Android has always been a little weird with equalizers. The operating system has supported equalizers for some time. However, it’s still not a great experience. Some music apps have them, and some devices have native ones in settings that work system-wide. However, many apps like YouTube Music don’t do this, and it’s strange that it all works all the time. Here are some great equalizer apps for Android that you can try.
We’ve reached a point where your best options are the cookie cutter EQs with bass boost and other simple presets. We have listed some of them. However, we think most people would want to try Poweramp Equalizer and Wavelet as they have cornered the market here. Luckily both are very good.
Best Equalizer Apps for Android Equalizer and Bass Booster
Equalizer and Bass Booster is pretty self-explanatory. It has an equalizer and a bass booster. More specifically, it includes a five-band equalizer, ten equalizer presets, and a bass booster. The developers state that it should work with most music players, video players and FM radio. The only major issue is that sometimes the app closes if it stays in the background and sometimes it doesn’t always work. It’s one of the simpler equalizer apps and should work on most devices.
Price: Free / $1.99
Equalizer FX is one of the cleaner, more modern equalizer apps. It is exceptionally easy to use. It comes with a five-band equalizer, bass boost, virtualization, and even a loudness enhancer (Android 4.4+ only). Like most, it comes with a widget along with presets to get you started. The developer has also stated that this should work with most music players including Spotify, Google Play Music, Pandora and others. The paid version is the same as the free version. Only ads will be removed.
Music volume EQ
Music Volume EQ and Bass Booster is one of the most popular equalizer apps on the market. Luckily, it actually works pretty well. It includes the standard 5-band EQ along with nine EQ presets. In addition, you get volume control, bass boost, loudness enhancement and more. The developers also boast that it should work well with most video and audio players. All in all a positive experience for a software equalizer. It obviously doesn’t work with everything, and you get more presets from others on this list, but that works okay. It’s also completely free, as far as we could tell.
Price: Free / $1.99
Poweramp Equalizer is one of the newest equalizers on the list. The app includes a lot of things that other equalizers don’t have, including an adjustable number of bands, bass and treble tone controls, and more. It’s relatively easy to use once you learn the different settings. It should also work with most bluetooth and wired headphones along with most streaming music apps and local music players. It is newer and therefore benefits from its modern approach. This is one of those that you should try first.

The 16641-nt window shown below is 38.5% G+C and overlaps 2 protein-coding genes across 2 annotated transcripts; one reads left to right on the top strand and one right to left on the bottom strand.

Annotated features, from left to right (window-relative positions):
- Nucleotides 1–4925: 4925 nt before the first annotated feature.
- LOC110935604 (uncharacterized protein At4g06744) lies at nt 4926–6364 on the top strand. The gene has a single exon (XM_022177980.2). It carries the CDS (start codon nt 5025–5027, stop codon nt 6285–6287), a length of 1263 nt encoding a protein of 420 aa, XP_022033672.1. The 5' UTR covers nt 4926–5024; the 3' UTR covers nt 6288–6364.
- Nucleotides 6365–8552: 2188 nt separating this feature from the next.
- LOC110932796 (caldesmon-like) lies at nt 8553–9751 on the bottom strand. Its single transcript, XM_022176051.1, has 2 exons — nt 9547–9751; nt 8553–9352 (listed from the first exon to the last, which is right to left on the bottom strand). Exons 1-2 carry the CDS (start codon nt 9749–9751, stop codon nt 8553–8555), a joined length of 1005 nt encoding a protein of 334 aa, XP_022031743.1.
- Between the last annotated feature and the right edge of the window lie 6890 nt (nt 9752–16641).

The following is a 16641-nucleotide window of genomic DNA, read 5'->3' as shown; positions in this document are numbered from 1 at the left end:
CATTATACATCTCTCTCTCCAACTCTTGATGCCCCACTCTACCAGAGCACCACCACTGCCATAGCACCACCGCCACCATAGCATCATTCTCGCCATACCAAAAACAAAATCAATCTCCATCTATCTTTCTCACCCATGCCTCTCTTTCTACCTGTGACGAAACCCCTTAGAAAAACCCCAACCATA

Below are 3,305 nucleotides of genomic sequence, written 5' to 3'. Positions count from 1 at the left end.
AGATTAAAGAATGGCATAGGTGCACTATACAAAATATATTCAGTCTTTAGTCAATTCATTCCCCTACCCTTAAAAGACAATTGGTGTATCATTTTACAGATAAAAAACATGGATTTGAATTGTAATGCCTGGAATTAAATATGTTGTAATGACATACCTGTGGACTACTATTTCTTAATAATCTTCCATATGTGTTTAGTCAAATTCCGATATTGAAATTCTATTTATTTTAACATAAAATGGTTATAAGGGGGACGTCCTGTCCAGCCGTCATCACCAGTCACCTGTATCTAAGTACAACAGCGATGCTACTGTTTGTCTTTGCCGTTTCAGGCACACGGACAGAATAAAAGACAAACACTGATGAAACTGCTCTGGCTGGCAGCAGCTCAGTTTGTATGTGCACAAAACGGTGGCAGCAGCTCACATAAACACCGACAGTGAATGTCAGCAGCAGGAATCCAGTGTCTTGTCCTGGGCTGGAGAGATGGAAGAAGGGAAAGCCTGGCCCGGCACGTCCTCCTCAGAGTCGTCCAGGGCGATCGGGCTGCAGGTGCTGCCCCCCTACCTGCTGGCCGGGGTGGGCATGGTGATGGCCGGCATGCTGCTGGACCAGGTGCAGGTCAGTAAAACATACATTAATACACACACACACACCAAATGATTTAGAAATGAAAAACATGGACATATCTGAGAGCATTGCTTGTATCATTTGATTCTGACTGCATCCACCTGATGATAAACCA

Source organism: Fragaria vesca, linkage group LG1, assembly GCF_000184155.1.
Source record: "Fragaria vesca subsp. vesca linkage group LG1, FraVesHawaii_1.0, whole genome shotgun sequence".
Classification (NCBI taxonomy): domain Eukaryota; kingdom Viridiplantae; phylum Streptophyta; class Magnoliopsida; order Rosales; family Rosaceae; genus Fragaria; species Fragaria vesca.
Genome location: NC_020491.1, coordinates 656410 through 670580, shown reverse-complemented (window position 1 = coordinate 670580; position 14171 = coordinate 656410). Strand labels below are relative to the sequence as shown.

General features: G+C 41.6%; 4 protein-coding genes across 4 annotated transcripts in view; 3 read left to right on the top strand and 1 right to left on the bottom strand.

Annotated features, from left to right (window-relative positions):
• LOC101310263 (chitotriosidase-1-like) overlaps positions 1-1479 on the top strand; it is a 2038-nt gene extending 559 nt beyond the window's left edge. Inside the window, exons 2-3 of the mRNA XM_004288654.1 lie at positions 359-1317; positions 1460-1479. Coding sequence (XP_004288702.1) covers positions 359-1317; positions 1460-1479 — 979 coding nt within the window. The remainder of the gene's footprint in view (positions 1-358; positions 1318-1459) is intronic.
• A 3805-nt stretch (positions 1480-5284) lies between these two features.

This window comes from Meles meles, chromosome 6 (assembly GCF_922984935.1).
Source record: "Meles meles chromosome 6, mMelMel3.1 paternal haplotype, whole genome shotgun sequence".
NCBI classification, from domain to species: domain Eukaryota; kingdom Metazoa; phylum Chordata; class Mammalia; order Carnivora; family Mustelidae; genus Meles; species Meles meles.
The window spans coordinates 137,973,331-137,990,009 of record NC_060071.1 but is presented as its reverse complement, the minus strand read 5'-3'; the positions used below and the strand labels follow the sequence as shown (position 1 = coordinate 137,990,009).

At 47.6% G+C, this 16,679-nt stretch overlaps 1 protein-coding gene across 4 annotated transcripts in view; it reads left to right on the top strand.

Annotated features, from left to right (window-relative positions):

SoundID is a unique premise. It tries to make your headphones sound like a different pair of headphones. There’s a lot you can do with digital equalization, and this app proves it. It works with most popular streaming and local music players. You can play around with the sound and make fine adjustments to get everything just how you want it. It’s a slightly more complex app than most other equalizers, but it’s not terrible once you get the hang of it. This app has improved dramatically since it was first launched, so the developers are doing a good job of fixing bugs as well.
Price: Free / $5.49
Wavelet is comparatively the newest equalizer app on the list. It came out in 2020 and it’s not half bad. The app includes a 9-band equalizer, as well as a bunch of different presets if you want to keep it simple. It also offers the ability to automatically EQ over 2,400 different pairs of headphones. The AutoEQ function measures and compensates the Harman curve for optimal sound. That sounds like an ad, doesn’t it? In any case, this one is really good and among the best you can get without root access.
Lots of music player apps
Price: Free / Varies
Many music player apps have built-in equalizers. Some notable examples are UAPP (up to 10-band), jetAudio (up to 20-band), and Neutron Player (up to 60-band). These apps have effective equalizers that actually change the sound. However, they only work within the app. Therefore, those of you who stream music cannot use the equalizers in these apps for your streaming music. On the other hand, those with private collections can use them all day long. Music player apps vary in price and functionality, but it’s almost hard to find a bad one these days.
Also see: The best music player apps for Android
Equalizer on the device
Price: Free (usually)
Many Android OEMs have EQs in the sound section of settings. Some devices do this better than others, but about half of them allow you to adjust the device-wide audio with an EQ. Usually it’s something close to a 10-band EQ, along with some extra stuff like Dolby Atmos or EQ presets. LG devices with quad DACs have a 10-band EQ and a separate set of presets that you can apply as well. Even the more modern devices from Sony with a headphone jack have some extras. Finally, most Bluetooth headsets have some configurable sound profiles that you should also look into. It really depends on what you want, but Samsung and LG tend to do it a bit better than the others.
If we’ve missed any great equalizer apps, let us know in the comments below. You can also click here to check out our latest Android apps and games lists.
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